A critical look at the past week in boxing

GOOD

One of the great things about boxing is that a hungry fighter can come out of nowhere and do something special if given an opportunity.

That’s what Sandor Martin of Spain did on Saturday night in Fresno, California, where he outboxed former four-division titleholder Mikey Garcia to win what should’ve been a unanimous decision in a 10-round welterweight bout.

Garcia stalked Martin from the outset but was never able to figure out a way to land punches consistently, as the athletic Spaniard danced out of harm’s way or clinched to avoid inside exchanges. The pound-for-pounder landed only 60 punches, according to CompuBox.

At the same time, Martin countered well and caught Garcia coming in more than enough to catch the attention of the judges. He landed relatively few punches himself – 75 – but he made them count.

It was a winning formula. Two judges gave Martin seven rounds (as did I) while the third judge (Zachary Young) somehow scored it a draw, giving Martin one of the biggest upsets in recent years by a majority decision.

The victory is a career-changer for Martin, who had never faced a fighter of Garcia’s caliber or fought in such a high-profile event. The former kickboxer from Barcelona is now a bona fide title contender, which had been his dream.

There was talk of a rematch but that seems unlikely to me. Martin is a natural 140-pounder who fought Garcia at a catch weight of 145. He’ll probably move back down in weight and target undisputed junior welterweight champ Josh Taylor.

Could Martin beat Taylor? He already proved anything is possible.

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BAD

Mikey Garcia had a difficult time connecting against Sandor Martin the entire fight.  Photo by Matchroom Boxing

Was Garcia rusty? That would be understandable given a layoff of almost 20 months. Was he uninspired? It can be difficult to find motivation when you fight obscure opponents. Was it an off night? That happens.

Or was it worse? Is the best of the 33-year-old Garcia in his past?

I believe Garcia’s poor showing can be attributed to all of the above, although to different degrees.

A long layoff and a lack of fire can produce flat performances, which might be what Garcia experienced. He looked to me like a bored fighter going through the motions, not one battling to earn another shot at a major championship.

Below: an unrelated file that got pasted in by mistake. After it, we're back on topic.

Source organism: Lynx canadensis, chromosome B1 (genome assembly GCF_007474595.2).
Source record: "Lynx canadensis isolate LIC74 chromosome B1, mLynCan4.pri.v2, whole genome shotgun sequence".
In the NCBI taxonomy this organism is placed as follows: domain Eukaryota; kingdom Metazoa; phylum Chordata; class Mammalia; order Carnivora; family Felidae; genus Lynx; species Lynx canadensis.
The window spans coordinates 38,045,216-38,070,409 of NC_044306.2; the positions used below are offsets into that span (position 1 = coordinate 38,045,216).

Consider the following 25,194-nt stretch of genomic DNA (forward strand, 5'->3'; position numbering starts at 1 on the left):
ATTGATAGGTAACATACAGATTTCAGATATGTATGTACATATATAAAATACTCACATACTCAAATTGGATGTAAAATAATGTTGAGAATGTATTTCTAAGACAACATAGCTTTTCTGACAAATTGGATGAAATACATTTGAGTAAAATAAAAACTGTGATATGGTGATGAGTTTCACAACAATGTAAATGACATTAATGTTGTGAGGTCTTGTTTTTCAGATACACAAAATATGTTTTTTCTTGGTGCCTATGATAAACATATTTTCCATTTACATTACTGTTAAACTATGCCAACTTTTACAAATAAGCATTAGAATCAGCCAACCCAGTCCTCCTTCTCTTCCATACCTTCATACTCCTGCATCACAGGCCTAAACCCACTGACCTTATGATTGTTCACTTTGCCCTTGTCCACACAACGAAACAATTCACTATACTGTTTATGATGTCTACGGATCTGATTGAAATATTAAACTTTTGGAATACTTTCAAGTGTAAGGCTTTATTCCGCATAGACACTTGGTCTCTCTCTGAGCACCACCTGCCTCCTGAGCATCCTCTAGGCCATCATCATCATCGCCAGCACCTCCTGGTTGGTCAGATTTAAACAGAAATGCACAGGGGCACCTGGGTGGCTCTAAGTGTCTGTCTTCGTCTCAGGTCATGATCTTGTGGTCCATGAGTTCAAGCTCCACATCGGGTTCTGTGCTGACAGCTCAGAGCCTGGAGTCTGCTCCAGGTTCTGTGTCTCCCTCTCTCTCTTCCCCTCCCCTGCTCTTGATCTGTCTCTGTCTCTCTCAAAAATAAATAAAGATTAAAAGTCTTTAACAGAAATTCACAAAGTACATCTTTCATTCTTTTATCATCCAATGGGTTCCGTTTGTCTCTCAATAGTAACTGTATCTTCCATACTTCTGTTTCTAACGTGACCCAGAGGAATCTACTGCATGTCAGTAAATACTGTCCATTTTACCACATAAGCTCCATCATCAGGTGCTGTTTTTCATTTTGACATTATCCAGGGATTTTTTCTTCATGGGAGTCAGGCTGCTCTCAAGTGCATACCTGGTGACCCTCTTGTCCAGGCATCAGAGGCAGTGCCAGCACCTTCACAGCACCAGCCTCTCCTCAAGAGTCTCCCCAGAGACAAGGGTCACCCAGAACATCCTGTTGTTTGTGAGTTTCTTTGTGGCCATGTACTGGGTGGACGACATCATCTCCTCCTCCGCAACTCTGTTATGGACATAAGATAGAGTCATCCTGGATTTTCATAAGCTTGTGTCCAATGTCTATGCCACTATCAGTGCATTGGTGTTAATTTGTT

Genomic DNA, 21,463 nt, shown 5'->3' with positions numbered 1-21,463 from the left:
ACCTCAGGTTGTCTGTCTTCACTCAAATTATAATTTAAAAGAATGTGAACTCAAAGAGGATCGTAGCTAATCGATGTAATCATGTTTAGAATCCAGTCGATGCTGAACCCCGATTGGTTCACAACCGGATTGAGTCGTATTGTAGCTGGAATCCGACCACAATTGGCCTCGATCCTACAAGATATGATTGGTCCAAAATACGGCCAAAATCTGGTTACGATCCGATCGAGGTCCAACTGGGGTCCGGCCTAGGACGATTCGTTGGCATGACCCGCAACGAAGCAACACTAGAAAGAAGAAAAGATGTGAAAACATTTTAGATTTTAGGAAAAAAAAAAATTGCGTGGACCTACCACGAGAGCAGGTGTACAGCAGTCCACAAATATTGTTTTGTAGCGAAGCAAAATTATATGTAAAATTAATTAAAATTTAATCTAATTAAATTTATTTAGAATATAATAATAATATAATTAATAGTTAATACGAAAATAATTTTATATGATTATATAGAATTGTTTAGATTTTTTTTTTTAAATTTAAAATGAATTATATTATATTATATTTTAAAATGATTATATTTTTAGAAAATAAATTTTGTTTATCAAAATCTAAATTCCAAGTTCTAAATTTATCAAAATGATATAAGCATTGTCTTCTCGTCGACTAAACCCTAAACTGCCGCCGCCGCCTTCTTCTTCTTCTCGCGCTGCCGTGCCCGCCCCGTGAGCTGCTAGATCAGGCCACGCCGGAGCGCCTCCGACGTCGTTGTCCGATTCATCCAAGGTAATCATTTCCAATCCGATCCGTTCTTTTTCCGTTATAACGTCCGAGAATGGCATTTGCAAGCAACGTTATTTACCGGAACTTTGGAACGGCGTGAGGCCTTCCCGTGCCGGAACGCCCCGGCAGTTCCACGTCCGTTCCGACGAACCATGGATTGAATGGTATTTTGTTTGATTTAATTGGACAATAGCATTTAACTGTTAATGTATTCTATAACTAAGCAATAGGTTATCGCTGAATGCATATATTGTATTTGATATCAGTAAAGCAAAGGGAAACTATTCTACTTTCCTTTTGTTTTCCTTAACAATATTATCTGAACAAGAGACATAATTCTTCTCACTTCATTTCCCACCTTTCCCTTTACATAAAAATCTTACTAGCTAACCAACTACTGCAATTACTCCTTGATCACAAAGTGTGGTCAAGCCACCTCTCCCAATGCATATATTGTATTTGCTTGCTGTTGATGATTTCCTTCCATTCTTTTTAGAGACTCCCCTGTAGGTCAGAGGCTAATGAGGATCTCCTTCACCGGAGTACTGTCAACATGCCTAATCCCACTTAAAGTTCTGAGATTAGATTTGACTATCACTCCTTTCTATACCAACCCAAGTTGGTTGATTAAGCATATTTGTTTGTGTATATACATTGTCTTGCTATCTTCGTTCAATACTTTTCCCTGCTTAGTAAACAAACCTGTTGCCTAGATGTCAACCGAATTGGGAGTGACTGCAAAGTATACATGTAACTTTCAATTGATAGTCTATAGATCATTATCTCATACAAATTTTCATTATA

If he hopes to regain his status as one of the best in the business, he has to fight as if he were young and hungry to make his mark. Otherwise, he could have more nights like one he endured on Saturday.

And, let’s face it, Garcia probably will never again be the dominating fighter he was at more natural weights of 126, 130 and 135, at which he rolled over the likes of Orlando Salido, Juan Manuel Lopez, Roman Martinez, Juan Carlos Burgos and many more.

A reasonable question: Does he still have enough to win one more major title? I believe he does, particularly if he pursues it at 140 pounds and learned a lesson on Saturday.

***

WORSE

Boxing lost one of the last stars of a golden era when 89-year-old Hall of Famer Tony DeMarco died on Oct. 11.

DeMarco peaked in the 1950s, when the talent pool was deep and fighters first performed on television on a regular basis. DeMarco, Carmen Basilio, Johnny Saxton, Kid Gavilan, Vince Martinez, Wallace Bud Smith and Jimmy Carter were household names at that time and important figures in boxing lore.

DeMarco, whose real name was Leo Liotta, borrowed a friend’s name so he could turn pro at 16 years old (two younger than the required 18) in 1948. He was known as Tony DeMarco thereafter.

He quickly became a fan favorite because of his ferocious style, one in which he was willing to take punches in order to deliver them. And he reached the pinnacle of the sport. The Bostonian knocked out Johnny Saxton in the 14th round to win the world welterweight title in 1955, when there was only one champion per division.

He lost his belt to the great Carmen Basilio in his first defense two months later – and would never win another — but continued to prove that he could compete with anyone.

And a number of his fights are remembered as classics, particularly a brutal, back-and-forth rematch with Basilio – a 12-round knockout victory for the New Yorker – that was the 1955 Ring Magazine Fight of the Year and one of best of the era.

“I didn’t win that night but they said it was the Fight of the Year and some people say it was the Fight of the Century,” DeMarco once told the Boston Globe. “How many guys are part of the Fight of the Year?

“I have to be grateful for that.”

The boxing world is grateful to you, Tony. RIP.



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